“Won the lottery today.”

“Well, if you can afford that kind of car, certainly you can take yourself out for a nice dinner.”

“Can’t. Spent it all,” he said.

As you can see, not everyone shares the housing-first, then food and utilities priority. When we discuss money issues openly, individuals will discover just how widely these money values can differ. You may even hear of someone’s neighbor who won the Megabucks, only to lose it all again on new tickets.

If you buy lottery tickets, what reason do you give yourself? Do you tell yourself it’s for a good cause, such as supporting education?

On a larger scale, do you feel it would be better to raise taxes to pay for that service directly? Why? Or why not?

With the Megabucks winner just noted, do you think that somewhere in his outlook he fears money is dirty? Or do you feel his decision to put it all on new tickets had another motivation?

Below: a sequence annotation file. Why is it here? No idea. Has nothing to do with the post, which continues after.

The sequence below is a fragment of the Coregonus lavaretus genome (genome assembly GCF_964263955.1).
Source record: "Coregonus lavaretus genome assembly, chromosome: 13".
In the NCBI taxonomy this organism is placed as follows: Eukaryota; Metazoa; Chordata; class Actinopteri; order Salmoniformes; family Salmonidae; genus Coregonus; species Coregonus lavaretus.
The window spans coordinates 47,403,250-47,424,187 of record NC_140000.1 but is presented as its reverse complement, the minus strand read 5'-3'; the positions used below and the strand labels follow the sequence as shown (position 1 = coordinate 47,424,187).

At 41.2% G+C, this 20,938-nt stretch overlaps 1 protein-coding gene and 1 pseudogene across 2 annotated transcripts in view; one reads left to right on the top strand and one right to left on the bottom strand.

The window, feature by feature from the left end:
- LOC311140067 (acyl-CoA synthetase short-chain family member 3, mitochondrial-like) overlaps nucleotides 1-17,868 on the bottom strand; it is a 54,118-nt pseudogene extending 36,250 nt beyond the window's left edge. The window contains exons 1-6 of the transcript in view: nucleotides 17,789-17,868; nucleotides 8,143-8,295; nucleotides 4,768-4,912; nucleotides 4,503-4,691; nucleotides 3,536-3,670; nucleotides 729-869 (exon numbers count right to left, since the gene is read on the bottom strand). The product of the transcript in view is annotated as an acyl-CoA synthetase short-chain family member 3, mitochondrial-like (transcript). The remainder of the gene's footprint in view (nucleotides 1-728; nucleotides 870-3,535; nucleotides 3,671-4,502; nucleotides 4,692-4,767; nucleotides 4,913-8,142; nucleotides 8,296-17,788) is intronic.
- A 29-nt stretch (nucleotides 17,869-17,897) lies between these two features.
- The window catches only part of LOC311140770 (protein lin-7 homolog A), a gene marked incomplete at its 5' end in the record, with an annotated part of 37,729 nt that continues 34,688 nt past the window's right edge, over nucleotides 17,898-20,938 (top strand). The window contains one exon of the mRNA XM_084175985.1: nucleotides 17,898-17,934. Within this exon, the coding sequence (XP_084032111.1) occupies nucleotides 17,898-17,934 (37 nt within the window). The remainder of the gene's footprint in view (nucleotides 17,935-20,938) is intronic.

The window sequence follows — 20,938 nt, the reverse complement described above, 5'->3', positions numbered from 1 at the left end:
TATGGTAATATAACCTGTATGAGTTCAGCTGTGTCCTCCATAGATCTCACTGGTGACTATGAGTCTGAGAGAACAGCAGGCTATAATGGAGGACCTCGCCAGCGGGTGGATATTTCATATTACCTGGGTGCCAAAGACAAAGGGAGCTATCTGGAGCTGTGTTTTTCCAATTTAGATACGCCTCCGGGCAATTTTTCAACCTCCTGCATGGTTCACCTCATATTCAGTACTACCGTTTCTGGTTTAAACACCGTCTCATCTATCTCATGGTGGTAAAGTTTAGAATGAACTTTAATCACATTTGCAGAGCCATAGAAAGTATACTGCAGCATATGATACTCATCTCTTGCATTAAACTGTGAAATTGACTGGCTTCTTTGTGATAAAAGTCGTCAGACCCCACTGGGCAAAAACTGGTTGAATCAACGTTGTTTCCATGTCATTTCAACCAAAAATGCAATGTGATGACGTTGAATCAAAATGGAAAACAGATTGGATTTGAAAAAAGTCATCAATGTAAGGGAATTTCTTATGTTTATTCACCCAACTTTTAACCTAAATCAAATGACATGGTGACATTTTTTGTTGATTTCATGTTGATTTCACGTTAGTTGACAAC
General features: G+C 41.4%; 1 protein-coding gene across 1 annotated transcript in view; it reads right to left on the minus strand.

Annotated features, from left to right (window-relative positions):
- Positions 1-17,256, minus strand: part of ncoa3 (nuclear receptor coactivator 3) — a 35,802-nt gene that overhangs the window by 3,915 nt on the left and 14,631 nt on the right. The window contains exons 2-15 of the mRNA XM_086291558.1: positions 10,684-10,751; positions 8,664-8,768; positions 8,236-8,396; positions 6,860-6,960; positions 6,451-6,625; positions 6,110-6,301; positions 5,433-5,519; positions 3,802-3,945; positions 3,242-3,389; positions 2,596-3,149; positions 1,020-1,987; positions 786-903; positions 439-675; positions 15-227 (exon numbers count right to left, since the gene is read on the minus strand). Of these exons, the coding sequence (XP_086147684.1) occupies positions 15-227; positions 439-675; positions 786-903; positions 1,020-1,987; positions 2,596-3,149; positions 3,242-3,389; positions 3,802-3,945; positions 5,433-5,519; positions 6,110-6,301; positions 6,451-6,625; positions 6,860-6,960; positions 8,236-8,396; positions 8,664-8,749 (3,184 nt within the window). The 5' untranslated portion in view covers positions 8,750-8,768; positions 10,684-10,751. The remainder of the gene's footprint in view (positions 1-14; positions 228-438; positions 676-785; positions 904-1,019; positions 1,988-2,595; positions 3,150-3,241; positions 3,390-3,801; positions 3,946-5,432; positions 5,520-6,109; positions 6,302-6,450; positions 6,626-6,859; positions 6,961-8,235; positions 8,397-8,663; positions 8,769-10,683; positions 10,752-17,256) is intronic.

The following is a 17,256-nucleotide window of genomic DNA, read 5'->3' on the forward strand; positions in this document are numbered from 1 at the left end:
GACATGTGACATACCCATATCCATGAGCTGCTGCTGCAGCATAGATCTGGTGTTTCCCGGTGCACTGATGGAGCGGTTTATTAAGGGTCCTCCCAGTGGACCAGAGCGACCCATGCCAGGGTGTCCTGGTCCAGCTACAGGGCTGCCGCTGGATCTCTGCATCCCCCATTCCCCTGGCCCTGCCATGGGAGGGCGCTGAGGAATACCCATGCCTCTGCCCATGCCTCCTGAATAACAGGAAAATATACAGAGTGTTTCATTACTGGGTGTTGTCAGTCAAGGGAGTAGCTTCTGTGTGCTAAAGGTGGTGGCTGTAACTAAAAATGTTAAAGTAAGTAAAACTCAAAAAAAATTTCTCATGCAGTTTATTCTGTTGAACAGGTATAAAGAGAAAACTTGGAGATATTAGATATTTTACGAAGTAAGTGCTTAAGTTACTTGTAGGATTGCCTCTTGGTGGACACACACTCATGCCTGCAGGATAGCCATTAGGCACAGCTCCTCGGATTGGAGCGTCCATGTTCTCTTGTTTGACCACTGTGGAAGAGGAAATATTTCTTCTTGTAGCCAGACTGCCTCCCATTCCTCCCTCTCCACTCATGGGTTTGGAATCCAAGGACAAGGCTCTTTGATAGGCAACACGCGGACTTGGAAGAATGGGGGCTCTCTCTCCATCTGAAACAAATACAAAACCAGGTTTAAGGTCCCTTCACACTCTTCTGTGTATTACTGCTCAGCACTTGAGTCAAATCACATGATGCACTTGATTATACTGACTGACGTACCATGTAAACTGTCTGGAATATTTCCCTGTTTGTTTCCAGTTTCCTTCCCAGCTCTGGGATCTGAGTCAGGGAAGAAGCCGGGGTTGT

Do you always pay off your credit card balances each month? Usually? Or do you always carry a balance? Explain.

Saturday hippie: Digs

Think about the places you lived in the hippie era. How many roommates? How much space? How did you work out the food arrangements or split the rent? What kind of neighborhood were you in?

It’s one more element of the Hippie Trails saga.

What do you remember most intensely? What do you miss, pro and con?


Hippies came – and still come – in all varieties. Saturday Hippie is a weekly feature that highlights a counterculture awareness and spirit, including a vision of a harmonious global commonwealth on the horizon. The work and the lessons didn’t end in the ’60s and ’70s. Here’s to the Revolution, near and far.